It’s Raining Men! Hallelujah? The Long-Run Consequences of Male-Biased Sex Ratios

It’s Raining Men! Hallelujah? The Long-Run Consequences of Male-Biased Sex Ratios Abstract We document the short- and long-run effects of male-biased sex ratios. We exploit a natural historical experiment where large numbers of male convicts and far fewer female convicts were sent to Australia in the 18th and 19th centuries. In areas with more male-biased sex ratios, women were historically more likely to get married and less likely to work outside the home. In these areas today, both men and women continue to have more conservative attitudes towards women working, and women work fewer hours outside the home. While these women enjoy more leisure, they are also less likely to work in high-ranking occupations. We demonstrate that the consequences of uneven sex ratios on cultural attitudes, labor supply decisions, and occupational choices can persist in the long run, well after sex ratios are back to the natural rate. We document the roles of vertical cultural transmission and marriage homogamy in sustaining this cultural persistence. © The Author(s) 2018. Published by Oxford University Press on behalf of The Review of Economic Studies Limited. This article is published and distributed under the terms of the Oxford University Press, Standard Journals Publication Model (https://academic.oup.com/journals/pages/about_us/legal/notices) http://www.deepdyve.com/assets/images/DeepDyve-Logo-lg.png The Review of Economic Studies Oxford University Press

It’s Raining Men! Hallelujah? The Long-Run Consequences of Male-Biased Sex Ratios

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Publisher
Oxford University Press
Copyright
© The Author(s) 2018. Published by Oxford University Press on behalf of The Review of Economic Studies Limited.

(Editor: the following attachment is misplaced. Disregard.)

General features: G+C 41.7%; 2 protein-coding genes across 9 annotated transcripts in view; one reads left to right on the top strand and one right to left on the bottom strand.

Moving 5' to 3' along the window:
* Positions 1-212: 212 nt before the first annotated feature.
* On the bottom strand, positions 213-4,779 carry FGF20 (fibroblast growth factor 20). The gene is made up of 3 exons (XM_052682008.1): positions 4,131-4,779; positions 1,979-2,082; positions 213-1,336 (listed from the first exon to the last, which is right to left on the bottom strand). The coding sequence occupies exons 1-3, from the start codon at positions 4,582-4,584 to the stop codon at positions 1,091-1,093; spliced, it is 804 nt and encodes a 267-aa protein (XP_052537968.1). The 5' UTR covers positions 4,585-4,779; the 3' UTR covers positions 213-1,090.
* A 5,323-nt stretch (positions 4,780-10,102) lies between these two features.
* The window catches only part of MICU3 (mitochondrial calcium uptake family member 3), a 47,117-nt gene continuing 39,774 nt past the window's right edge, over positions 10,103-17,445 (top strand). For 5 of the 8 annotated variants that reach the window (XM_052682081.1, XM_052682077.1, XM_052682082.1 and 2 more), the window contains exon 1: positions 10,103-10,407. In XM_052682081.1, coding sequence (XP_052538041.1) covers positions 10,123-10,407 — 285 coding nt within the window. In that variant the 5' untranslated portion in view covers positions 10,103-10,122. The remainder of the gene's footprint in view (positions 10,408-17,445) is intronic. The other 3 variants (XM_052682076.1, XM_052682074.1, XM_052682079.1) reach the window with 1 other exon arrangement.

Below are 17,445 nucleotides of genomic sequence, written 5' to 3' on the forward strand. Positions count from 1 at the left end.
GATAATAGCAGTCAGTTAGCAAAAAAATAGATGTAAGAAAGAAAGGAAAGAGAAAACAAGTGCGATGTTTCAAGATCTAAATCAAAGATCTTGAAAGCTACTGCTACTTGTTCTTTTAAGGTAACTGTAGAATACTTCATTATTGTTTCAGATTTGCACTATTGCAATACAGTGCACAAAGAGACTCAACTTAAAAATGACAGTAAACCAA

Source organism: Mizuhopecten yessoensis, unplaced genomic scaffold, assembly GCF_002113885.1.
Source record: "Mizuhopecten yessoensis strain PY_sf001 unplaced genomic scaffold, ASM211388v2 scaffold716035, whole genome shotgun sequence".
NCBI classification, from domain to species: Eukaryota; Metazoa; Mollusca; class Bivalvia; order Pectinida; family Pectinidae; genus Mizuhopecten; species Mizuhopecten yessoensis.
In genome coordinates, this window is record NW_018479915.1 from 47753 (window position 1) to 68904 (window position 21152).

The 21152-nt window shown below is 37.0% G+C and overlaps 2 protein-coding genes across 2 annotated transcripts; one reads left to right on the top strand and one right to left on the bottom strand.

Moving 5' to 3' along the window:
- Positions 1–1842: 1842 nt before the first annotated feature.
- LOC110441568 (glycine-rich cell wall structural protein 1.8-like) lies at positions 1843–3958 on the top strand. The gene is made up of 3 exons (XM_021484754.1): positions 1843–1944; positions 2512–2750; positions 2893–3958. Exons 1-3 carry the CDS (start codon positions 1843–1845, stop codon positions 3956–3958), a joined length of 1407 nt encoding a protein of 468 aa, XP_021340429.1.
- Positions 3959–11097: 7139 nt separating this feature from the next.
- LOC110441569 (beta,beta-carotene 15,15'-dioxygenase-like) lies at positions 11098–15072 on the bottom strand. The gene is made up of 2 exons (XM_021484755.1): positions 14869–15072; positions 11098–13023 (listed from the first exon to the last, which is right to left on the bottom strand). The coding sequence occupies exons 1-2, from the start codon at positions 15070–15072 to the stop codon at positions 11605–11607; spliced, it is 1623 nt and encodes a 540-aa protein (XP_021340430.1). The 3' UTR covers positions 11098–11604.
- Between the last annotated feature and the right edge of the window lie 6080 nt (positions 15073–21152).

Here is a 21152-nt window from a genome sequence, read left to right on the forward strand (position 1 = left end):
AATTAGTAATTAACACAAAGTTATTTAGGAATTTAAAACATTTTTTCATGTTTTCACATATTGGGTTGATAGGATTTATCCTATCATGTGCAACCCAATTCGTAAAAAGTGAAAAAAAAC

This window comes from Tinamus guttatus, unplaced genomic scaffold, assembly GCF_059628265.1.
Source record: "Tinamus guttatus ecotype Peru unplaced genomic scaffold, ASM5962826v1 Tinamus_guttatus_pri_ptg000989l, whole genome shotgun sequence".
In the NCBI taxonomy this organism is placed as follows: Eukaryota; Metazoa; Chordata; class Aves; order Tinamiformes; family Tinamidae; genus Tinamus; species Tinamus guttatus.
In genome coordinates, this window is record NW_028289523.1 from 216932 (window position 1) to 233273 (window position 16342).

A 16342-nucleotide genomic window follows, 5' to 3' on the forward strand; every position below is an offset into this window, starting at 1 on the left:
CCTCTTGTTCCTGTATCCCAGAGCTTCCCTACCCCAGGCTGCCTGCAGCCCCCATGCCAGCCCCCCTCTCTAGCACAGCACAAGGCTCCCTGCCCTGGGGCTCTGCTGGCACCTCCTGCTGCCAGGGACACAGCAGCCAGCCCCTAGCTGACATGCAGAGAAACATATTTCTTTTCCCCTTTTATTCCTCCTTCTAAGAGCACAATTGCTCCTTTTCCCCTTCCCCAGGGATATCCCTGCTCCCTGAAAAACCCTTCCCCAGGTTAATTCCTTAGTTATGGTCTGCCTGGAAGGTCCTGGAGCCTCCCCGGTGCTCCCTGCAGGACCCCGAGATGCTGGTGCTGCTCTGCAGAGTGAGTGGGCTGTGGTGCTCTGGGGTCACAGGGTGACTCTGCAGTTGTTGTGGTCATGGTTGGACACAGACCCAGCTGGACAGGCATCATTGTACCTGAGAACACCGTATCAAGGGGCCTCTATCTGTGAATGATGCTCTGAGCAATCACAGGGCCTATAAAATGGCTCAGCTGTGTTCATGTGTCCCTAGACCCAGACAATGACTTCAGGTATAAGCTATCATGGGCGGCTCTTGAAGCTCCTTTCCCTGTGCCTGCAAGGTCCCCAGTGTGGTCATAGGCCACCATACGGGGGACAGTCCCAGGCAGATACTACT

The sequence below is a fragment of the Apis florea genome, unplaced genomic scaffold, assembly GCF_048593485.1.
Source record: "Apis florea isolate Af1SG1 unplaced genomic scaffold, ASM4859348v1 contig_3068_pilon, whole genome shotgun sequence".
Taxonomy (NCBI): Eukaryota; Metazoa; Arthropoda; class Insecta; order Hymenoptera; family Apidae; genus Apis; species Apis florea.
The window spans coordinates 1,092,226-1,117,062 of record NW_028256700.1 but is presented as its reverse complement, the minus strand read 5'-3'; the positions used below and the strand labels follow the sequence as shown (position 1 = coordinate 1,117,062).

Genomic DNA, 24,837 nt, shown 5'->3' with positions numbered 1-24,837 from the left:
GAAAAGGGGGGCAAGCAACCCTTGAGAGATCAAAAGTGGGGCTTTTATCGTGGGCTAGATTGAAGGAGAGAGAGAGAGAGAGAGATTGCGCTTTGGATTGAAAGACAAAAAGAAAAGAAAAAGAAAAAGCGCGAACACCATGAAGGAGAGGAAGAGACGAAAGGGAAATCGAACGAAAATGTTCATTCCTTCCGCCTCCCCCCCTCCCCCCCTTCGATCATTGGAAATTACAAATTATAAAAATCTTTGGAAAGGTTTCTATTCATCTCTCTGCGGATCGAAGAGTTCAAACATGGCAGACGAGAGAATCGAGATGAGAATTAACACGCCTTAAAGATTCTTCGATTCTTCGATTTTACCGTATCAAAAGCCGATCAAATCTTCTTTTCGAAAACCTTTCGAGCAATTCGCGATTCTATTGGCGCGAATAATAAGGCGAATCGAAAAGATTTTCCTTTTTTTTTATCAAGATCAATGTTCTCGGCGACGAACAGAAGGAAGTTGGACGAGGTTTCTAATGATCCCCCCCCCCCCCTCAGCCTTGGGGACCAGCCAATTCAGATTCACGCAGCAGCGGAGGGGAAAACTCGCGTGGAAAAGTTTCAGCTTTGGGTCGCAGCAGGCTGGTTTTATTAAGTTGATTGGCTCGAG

ISSN
0034-6527
eISSN
1467-937X
D.O.I.
10.1093/restud/rdy025
Publisher site
See Article on Publisher Site

Abstract

Abstract We document the short- and long-run effects of male-biased sex ratios. We exploit a natural historical experiment where large numbers of male convicts and far fewer female convicts were sent to Australia in the 18th and 19th centuries. In areas with more male-biased sex ratios, women were historically more likely to get married and less likely to work outside the home. In these areas today, both men and women continue to have more conservative attitudes towards women working, and women work fewer hours outside the home. While these women enjoy more leisure, they are also less likely to work in high-ranking occupations. We demonstrate that the consequences of uneven sex ratios on cultural attitudes, labor supply decisions, and occupational choices can persist in the long run, well after sex ratios are back to the natural rate. We document the roles of vertical cultural transmission and marriage homogamy in sustaining this cultural persistence. © The Author(s) 2018. Published by Oxford University Press on behalf of The Review of Economic Studies Limited. This article is published and distributed under the terms of the Oxford University Press, Standard Journals Publication Model (https://academic.oup.com/journals/pages/about_us/legal/notices)

Journal

The Review of Economic StudiesOxford University Press

Published: May 25, 2018

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